It became Harry's habit that, whenever he was summoned to Amanda Caine's office, he'd fling open a window before he flopped down into a chair and scowled in the direction of the fresh cigarette that his agent would then inevitably light up.
"Sales are good," she announced. "I've got you lined up for a couple of interviews this week. You be nice to them. It's your first month, that's the important one, and we've got to get those sales sky-rocketing, Harry."
"Do I need more publicity?" he asked, sounding childish and he knew it. But he didn't care, because what exactly was sky-rocketing if it wasn't precisely what his sales were doing right now? And besides, there was only so much of this tedium he could put up with before some poor publicist or other was going to get their neck snapped just for the sheer change of pace.
"No such thing as too much publicity," snapped Amanda. "Don't you forget it. So you do the interviews, you be a good boy, and we're all happy, and so are our bank managers. Here's the details." She passed him a sheaf of A4 paper, dates, times, names, bits of personal information on the journalists that Amanda had surreptitiously collected over the years. "And you damn well better turn up this time, Harry. To all of them."
"Yes, Amanda," he said dutifully.
"Don't bloody smirk at me. You're not the only one who hates the snivelling little gossip-grabbers, but you play the damn game. Now get out, I've got a dozen obnoxious people that want me to call them."
He stood, gave her the smallest stiff mockery of a bow, but paused at the door. "Amanda?"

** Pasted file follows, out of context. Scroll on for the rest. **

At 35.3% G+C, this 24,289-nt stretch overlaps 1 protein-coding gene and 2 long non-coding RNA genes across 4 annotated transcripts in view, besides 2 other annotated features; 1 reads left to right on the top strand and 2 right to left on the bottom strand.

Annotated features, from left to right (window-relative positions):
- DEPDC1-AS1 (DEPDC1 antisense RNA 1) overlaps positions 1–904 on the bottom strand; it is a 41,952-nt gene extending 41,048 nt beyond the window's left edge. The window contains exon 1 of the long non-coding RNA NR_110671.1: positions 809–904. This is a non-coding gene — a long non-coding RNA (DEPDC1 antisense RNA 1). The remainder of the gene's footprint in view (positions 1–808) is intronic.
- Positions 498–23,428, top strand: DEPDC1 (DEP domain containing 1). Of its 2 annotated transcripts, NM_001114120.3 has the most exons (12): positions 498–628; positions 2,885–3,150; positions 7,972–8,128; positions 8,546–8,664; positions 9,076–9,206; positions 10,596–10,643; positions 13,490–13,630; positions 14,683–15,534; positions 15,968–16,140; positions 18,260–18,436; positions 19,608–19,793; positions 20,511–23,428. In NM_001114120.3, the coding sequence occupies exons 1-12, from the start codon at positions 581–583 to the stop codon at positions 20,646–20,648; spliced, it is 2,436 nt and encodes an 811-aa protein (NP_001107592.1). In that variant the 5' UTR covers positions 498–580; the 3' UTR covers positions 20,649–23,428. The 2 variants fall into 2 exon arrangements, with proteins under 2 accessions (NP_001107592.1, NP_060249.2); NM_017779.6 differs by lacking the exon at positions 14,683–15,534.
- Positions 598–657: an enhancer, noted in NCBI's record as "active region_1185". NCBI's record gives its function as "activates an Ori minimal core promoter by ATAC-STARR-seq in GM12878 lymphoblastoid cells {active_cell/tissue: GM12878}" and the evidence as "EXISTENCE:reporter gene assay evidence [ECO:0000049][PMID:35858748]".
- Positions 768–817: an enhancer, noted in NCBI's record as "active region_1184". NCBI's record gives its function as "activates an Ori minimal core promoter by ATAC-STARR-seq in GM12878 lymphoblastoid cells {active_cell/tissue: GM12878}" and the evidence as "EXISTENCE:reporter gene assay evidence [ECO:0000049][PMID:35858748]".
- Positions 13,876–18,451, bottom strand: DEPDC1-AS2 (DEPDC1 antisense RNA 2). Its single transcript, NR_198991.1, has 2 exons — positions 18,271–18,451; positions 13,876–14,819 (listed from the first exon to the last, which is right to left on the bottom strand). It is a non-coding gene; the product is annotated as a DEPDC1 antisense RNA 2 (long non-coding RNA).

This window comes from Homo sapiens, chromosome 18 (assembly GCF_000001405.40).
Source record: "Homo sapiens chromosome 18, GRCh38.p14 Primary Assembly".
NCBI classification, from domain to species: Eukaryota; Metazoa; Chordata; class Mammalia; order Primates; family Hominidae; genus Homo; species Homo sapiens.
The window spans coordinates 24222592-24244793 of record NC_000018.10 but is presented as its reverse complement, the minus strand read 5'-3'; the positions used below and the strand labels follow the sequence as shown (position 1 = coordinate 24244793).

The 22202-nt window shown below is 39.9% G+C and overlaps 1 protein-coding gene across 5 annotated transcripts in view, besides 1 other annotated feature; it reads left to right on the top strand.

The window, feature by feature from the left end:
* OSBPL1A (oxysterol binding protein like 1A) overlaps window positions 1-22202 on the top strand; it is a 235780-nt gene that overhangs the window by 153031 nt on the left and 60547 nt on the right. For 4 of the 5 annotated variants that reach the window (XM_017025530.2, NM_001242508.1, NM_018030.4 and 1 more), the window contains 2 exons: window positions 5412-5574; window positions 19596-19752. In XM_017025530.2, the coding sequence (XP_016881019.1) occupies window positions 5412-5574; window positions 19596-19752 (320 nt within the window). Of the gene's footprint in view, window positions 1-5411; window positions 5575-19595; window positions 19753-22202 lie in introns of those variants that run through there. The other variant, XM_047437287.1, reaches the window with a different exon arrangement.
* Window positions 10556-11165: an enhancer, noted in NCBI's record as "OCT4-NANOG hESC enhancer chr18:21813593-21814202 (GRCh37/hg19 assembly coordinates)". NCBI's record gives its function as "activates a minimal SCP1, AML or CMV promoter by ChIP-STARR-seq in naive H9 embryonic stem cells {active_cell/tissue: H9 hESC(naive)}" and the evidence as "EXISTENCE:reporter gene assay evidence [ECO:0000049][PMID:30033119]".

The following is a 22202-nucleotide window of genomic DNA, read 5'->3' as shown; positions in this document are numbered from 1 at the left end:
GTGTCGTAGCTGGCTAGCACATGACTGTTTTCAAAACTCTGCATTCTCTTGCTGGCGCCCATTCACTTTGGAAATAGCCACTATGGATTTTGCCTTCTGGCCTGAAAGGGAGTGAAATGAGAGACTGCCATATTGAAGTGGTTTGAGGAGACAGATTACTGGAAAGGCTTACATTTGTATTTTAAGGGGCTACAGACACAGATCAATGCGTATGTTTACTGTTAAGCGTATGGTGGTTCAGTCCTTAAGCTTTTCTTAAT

"Hmm?" The cigarette was in her mouth, her eyes scanned the top page of a manuscript three inches thick.
"Kiss Me, Kill Me?"
"What about it?" she asked irritably.
"It's a terrible title."
"Yes, it is," she agreed.
"It's terrible book."
She looked up at him as though he had suddenly decided to speak in Old High Gallifreyan. "Of course it bloody is. But people are sheep, Harry, and damned stupid ones at that. Now get the hell out of my office."
He didn't bother to knock, but ducked his head around Lucy Cole's half-open door and grinned at her. "Hello," he said. "Busy?"
She looked as unremarkable as ever, all pale and composed, a polite sort of surprise evident in her expression. He worked hard to remember her as she had been at the launch party, the delicate flush of her skin, her eyes in shadow, her head tilted up to embrace the universe with her gaze.
She looked pointedly at her desk, covered in swathes of paper. "Just a bit."
"Lunch?" he asked.
"Amanda would never-"
"Oh, she's up to her ears traumatising poor wretches on the other end of the phone. And I won't tell her if you don't." He waggled his eyebrows playfully.